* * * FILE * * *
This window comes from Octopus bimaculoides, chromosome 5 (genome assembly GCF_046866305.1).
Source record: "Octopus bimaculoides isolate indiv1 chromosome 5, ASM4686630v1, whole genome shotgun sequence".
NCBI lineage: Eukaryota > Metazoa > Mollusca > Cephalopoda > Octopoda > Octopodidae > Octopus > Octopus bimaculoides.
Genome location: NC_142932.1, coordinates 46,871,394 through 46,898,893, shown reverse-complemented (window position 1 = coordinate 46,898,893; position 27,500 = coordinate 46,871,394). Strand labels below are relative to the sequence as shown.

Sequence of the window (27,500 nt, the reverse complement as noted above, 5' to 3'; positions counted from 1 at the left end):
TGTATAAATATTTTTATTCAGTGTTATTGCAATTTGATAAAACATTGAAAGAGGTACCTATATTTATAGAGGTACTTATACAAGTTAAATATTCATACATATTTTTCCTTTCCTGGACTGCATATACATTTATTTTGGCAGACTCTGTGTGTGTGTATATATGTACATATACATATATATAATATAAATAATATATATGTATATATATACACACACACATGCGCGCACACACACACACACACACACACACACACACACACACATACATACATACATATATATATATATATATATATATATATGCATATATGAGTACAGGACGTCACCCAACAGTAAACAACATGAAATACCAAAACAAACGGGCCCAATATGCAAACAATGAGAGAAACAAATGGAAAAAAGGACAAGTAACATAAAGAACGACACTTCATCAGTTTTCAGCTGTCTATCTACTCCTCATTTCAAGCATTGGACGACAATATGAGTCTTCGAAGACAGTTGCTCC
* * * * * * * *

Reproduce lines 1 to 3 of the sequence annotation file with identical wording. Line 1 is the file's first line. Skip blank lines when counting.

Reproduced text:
This window comes from Octopus bimaculoides, chromosome 5 (genome assembly GCF_046866305.1).
Source record: "Octopus bimaculoides isolate indiv1 chromosome 5, ASM4686630v1, whole genome shotgun sequence".
NCBI lineage: Eukaryota > Metazoa > Mollusca > Cephalopoda > Octopoda > Octopodidae > Octopus > Octopus bimaculoides.